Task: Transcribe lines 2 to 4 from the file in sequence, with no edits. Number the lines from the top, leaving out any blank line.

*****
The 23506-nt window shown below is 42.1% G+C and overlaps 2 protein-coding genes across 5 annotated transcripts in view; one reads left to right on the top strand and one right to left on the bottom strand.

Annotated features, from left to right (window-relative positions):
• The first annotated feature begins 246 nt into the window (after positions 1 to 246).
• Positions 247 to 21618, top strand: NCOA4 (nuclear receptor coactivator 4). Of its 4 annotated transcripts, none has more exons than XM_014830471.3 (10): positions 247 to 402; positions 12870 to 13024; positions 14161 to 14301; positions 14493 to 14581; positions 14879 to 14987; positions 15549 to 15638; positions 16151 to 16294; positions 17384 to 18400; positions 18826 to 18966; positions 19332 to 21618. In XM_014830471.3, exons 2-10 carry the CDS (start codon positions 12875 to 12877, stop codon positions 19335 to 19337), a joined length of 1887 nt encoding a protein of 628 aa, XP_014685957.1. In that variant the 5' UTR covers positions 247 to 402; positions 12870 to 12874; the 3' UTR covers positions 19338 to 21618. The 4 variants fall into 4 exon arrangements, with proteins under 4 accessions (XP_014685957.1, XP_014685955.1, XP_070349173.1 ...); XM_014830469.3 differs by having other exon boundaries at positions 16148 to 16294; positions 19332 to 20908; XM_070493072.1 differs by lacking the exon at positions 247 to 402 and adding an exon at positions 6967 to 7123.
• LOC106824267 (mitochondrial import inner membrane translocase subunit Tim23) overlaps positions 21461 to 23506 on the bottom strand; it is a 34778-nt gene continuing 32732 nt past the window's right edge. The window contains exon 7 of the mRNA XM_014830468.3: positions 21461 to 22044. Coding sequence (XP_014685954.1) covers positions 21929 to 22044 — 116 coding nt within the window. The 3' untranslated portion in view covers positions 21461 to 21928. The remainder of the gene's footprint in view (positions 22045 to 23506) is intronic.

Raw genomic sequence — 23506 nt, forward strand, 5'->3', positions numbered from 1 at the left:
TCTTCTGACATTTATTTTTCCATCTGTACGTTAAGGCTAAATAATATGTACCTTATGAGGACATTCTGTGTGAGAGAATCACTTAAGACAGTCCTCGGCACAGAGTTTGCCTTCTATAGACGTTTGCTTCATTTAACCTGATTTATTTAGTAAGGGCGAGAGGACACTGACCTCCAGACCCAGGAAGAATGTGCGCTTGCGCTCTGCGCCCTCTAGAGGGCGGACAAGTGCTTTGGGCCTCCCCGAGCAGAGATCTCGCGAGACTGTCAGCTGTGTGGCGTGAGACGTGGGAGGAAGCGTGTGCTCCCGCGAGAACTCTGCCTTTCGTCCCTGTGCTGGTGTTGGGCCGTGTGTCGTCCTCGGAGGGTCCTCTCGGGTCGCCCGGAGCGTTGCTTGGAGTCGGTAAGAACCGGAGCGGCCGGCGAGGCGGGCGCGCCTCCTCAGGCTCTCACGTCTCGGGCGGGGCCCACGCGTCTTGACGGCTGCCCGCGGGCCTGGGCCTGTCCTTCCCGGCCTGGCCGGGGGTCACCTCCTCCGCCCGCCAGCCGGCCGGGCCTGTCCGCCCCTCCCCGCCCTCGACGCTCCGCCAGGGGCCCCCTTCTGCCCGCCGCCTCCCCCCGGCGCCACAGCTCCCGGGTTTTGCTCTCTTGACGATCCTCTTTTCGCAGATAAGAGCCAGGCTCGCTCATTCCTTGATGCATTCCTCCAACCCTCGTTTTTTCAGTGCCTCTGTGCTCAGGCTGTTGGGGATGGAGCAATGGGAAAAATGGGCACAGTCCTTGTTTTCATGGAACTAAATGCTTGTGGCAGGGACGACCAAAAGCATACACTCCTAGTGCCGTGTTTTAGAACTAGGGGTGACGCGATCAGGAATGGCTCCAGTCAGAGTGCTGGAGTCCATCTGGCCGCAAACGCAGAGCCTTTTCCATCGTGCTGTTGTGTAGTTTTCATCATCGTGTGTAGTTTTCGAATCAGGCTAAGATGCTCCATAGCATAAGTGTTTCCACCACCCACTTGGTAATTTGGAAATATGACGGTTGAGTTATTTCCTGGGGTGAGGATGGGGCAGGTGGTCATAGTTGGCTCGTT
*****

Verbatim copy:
Annotated features, from left to right (window-relative positions):
• The first annotated feature begins 246 nt into the window (after positions 1 to 246).
• Positions 247 to 21618, top strand: NCOA4 (nuclear receptor coactivator 4). Of its 4 annotated transcripts, none has more exons than XM_014830471.3 (10): positions 247 to 402; positions 12870 to 13024; positions 14161 to 14301; positions 14493 to 14581; positions 14879 to 14987; positions 15549 to 15638; positions 16151 to 16294; positions 17384 to 18400; positions 18826 to 18966; positions 19332 to 21618. In XM_014830471.3, exons 2-10 carry the CDS (start codon positions 12875 to 12877, stop codon positions 19335 to 19337), a joined length of 1887 nt encoding a protein of 628 aa, XP_014685957.1. In that variant the 5' UTR covers positions 247 to 402; positions 12870 to 12874; the 3' UTR covers positions 19338 to 21618. The 4 variants fall into 4 exon arrangements, with proteins under 4 accessions (XP_014685957.1, XP_014685955.1, XP_070349173.1 ...); XM_014830469.3 differs by having other exon boundaries at positions 16148 to 16294; positions 19332 to 20908; XM_070493072.1 differs by lacking the exon at positions 247 to 402 and adding an exon at positions 6967 to 7123.